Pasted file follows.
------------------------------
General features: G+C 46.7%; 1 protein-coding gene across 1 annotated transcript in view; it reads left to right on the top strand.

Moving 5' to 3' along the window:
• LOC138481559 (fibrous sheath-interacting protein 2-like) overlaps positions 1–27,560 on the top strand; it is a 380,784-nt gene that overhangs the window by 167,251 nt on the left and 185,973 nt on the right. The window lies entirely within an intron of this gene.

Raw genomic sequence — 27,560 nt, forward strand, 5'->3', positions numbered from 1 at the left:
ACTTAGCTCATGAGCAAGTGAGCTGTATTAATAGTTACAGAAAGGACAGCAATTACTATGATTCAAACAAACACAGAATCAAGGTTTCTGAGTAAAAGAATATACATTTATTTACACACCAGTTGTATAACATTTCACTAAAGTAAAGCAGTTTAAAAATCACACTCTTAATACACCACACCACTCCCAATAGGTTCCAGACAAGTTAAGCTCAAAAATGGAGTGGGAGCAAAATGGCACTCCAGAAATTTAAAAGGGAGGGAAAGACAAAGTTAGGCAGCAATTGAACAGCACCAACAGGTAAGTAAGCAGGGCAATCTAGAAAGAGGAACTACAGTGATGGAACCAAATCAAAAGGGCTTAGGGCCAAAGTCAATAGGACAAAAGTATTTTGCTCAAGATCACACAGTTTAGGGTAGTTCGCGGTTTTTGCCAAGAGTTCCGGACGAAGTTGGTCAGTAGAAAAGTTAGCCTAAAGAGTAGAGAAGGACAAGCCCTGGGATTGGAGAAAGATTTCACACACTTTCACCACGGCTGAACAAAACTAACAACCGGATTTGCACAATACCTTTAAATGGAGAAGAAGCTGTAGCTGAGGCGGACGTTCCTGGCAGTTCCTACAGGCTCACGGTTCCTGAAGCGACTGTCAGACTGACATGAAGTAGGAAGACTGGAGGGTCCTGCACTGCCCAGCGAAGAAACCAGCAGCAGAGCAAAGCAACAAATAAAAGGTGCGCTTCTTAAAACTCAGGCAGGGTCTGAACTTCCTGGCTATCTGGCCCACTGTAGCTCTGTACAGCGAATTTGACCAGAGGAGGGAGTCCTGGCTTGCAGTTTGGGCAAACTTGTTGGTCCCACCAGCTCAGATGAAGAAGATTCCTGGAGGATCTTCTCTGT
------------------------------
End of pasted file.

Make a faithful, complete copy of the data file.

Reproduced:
General features: G+C 46.7%; 1 protein-coding gene across 1 annotated transcript in view; it reads left to right on the top strand.

Moving 5' to 3' along the window:
• LOC138481559 (fibrous sheath-interacting protein 2-like) overlaps positions 1–27,560 on the top strand; it is a 380,784-nt gene that overhangs the window by 167,251 nt on the left and 185,973 nt on the right. The window lies entirely within an intron of this gene.

Raw genomic sequence — 27,560 nt, forward strand, 5'->3', positions numbered from 1 at the left:
ACTTAGCTCATGAGCAAGTGAGCTGTATTAATAGTTACAGAAAGGACAGCAATTACTATGATTCAAACAAACACAGAATCAAGGTTTCTGAGTAAAAGAATATACATTTATTTACACACCAGTTGTATAACATTTCACTAAAGTAAAGCAGTTTAAAAATCACACTCTTAATACACCACACCACTCCCAATAGGTTCCAGACAAGTTAAGCTCAAAAATGGAGTGGGAGCAAAATGGCACTCCAGAAATTTAAAAGGGAGGGAAAGACAAAGTTAGGCAGCAATTGAACAGCACCAACAGGTAAGTAAGCAGGGCAATCTAGAAAGAGGAACTACAGTGATGGAACCAAATCAAAAGGGCTTAGGGCCAAAGTCAATAGGACAAAAGTATTTTGCTCAAGATCACACAGTTTAGGGTAGTTCGCGGTTTTTGCCAAGAGTTCCGGACGAAGTTGGTCAGTAGAAAAGTTAGCCTAAAGAGTAGAGAAGGACAAGCCCTGGGATTGGAGAAAGATTTCACACACTTTCACCACGGCTGAACAAAACTAACAACCGGATTTGCACAATACCTTTAAATGGAGAAGAAGCTGTAGCTGAGGCGGACGTTCCTGGCAGTTCCTACAGGCTCACGGTTCCTGAAGCGACTGTCAGACTGACATGAAGTAGGAAGACTGGAGGGTCCTGCACTGCCCAGCGAAGAAACCAGCAGCAGAGCAAAGCAACAAATAAAAGGTGCGCTTCTTAAAACTCAGGCAGGGTCTGAACTTCCTGGCTATCTGGCCCACTGTAGCTCTGTACAGCGAATTTGACCAGAGGAGGGAGTCCTGGCTTGCAGTTTGGGCAAACTTGTTGGTCCCACCAGCTCAGATGAAGAAGATTCCTGGAGGATCTTCTCTGT